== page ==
The road-crossing safety ratio as an Index of reduced mobility and risk-taking
When a pedestrian suffers a reduction in mobility, do they become less safe when crossing roads, and if so do they adapt their road-crossing behaviour to account for this reduction? An experiment was conducted to investigate the effects of mobility impairment, induced via a leg brace, and self reports of risk-taking on road-crossing safety in a virtual reality environment. A line of 11 vans created 10 randomised gaps of differing temporal size. Three initial distances between the vans were used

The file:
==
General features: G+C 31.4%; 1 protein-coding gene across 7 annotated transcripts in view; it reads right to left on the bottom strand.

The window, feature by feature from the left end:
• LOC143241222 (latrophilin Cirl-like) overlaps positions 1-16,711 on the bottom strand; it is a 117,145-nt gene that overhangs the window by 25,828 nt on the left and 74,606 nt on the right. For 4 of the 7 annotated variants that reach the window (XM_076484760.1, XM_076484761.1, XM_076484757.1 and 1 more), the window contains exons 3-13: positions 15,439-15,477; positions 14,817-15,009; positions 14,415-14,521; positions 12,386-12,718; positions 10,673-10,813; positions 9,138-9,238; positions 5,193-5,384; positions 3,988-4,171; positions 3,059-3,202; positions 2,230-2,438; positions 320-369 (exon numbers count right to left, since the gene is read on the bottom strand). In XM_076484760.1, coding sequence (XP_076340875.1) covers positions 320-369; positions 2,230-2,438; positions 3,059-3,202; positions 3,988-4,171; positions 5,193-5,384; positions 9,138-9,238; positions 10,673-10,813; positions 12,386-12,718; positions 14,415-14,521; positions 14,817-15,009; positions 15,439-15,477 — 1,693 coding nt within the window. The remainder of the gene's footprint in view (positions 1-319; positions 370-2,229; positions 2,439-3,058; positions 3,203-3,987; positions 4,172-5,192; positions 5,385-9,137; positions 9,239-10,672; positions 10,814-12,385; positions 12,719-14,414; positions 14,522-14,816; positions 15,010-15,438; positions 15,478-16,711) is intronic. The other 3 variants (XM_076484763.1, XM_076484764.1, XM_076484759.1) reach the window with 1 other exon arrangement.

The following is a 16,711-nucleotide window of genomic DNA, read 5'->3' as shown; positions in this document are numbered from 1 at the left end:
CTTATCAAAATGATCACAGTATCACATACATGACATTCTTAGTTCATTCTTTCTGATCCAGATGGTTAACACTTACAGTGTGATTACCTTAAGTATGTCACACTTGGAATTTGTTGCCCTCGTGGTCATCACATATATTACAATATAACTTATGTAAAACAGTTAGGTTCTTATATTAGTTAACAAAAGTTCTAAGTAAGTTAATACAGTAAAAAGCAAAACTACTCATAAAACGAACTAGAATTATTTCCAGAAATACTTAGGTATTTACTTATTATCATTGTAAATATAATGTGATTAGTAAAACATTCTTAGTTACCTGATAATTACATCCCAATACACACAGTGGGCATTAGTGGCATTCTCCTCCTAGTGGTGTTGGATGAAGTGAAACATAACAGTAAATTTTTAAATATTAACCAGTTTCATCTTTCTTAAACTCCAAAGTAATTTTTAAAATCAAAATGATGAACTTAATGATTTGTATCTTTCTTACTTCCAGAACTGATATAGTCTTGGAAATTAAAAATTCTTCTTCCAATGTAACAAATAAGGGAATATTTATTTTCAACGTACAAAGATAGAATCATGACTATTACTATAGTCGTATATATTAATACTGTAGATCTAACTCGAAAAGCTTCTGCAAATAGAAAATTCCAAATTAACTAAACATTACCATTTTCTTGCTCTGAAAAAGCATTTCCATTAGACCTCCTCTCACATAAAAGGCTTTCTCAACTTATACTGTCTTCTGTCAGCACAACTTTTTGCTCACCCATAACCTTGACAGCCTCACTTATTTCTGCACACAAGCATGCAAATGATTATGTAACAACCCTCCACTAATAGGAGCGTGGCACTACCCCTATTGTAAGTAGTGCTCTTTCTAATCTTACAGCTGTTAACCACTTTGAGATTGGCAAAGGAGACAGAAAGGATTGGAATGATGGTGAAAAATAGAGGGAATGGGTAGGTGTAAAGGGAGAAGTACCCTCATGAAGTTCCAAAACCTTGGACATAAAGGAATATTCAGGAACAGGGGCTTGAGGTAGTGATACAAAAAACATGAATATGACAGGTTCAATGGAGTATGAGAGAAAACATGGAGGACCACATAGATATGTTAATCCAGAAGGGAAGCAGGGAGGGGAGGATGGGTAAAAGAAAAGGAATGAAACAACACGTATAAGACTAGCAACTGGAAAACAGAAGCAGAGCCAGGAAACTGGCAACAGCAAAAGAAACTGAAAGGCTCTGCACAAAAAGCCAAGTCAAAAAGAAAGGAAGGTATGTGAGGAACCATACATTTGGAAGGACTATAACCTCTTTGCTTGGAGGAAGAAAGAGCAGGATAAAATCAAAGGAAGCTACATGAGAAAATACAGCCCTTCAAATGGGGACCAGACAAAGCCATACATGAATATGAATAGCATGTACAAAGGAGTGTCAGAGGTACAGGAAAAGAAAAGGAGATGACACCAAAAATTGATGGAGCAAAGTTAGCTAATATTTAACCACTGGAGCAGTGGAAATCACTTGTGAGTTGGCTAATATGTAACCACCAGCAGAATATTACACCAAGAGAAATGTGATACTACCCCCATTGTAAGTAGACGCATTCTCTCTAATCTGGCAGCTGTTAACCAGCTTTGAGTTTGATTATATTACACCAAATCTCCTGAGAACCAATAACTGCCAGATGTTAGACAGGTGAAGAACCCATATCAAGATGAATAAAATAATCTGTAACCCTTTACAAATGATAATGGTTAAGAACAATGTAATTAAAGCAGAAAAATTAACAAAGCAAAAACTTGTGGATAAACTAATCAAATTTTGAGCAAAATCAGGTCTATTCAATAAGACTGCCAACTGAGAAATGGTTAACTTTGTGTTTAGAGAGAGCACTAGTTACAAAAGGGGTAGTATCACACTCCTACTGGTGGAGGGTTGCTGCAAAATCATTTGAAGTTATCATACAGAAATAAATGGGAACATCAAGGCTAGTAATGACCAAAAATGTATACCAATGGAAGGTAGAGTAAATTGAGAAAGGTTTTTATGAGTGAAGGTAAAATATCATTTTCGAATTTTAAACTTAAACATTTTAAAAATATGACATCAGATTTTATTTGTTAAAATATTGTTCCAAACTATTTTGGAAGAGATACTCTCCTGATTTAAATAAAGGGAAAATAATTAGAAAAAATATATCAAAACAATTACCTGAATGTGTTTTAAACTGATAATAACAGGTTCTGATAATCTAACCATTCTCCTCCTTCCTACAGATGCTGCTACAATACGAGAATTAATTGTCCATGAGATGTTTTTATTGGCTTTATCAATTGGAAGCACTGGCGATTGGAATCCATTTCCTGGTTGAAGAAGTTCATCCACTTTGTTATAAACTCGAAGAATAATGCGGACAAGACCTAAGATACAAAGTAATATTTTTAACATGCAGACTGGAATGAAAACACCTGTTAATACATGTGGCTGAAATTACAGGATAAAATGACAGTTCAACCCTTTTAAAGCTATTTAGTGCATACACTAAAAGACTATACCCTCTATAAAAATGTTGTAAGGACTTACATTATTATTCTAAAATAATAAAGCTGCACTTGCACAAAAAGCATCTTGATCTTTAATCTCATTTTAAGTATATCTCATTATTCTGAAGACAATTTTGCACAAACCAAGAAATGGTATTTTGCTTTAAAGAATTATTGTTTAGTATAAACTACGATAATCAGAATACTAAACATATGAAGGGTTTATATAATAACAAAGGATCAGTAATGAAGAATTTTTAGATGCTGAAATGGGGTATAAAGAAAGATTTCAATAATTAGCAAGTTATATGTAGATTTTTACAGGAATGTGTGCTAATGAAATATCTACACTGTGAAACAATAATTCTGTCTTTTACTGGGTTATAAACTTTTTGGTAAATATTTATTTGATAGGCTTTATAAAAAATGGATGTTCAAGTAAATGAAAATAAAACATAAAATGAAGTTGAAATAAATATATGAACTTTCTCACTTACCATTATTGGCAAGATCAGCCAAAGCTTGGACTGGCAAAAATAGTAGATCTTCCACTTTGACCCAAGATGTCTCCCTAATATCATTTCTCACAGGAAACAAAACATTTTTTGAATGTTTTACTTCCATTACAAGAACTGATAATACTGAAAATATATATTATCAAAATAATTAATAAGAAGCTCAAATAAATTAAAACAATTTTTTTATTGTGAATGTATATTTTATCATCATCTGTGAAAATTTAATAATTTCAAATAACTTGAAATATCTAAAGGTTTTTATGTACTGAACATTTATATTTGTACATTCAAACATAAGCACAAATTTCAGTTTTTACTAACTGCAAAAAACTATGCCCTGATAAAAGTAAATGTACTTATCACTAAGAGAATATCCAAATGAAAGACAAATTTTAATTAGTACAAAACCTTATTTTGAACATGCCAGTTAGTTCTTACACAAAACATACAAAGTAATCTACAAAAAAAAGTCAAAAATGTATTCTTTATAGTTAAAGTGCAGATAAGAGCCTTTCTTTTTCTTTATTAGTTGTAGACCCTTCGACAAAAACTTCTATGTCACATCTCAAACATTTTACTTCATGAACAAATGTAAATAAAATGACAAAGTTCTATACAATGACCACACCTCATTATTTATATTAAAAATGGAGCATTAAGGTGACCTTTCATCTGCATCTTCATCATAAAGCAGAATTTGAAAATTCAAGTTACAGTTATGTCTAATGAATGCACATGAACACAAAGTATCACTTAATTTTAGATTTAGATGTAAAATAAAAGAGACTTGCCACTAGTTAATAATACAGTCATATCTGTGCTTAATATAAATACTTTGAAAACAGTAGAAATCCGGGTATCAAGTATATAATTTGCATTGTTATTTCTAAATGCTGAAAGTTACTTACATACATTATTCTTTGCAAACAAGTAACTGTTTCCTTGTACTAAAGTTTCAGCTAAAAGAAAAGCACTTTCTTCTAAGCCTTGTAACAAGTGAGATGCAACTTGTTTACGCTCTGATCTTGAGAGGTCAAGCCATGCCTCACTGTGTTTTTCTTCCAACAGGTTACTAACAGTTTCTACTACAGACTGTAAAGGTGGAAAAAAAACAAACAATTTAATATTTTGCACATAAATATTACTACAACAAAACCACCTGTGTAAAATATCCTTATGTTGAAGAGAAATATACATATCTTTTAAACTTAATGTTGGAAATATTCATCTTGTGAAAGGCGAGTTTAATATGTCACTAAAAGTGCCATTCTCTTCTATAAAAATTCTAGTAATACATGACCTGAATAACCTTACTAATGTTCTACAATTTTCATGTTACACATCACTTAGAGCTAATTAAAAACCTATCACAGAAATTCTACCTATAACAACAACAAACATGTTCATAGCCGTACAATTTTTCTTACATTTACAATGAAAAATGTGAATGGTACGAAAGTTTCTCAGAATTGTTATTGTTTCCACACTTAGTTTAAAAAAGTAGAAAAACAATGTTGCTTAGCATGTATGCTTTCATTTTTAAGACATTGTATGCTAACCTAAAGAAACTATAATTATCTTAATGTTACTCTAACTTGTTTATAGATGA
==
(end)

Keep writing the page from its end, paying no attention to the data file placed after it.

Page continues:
... the vans were used so gap size was determined by the velocity of each van. There were 60 trials divided into 10 blocks. For the first and last block the participants were unimpaired while for the intervening 8 blocks they were impaired by the brace. Safety, indexed by ratio of the time available to cross to safety relative to the time taken to cross to safety (the safety ratio), decreased when the brace was attached and increased when the brace was removed. There was no significant change in the percentage of unsafe crossings (either a collision or being within 0.5 s of being hit) when the brace was either attached or removed, indicating that the reduction in the safety ratio did not necessarily mean the participants were more likely to have an unsafe crossing. There was a decrease in safety when the vans were further apart, indexed by both the safety ratio and unsafe crossings, which replicates previous research. Only limited conclusions could be drawn from the analysis of risk-taking, as although the general trends were in the expected directions the relationships between measures of risk-taking and the performance variables were generally small. Overall, the participants adjusted to their reduced walking speed, surpassing their original unimpaired safety ratios after approximately 3 blocks of impaired trials. The reduction in safety from mobility impairment was only temporary.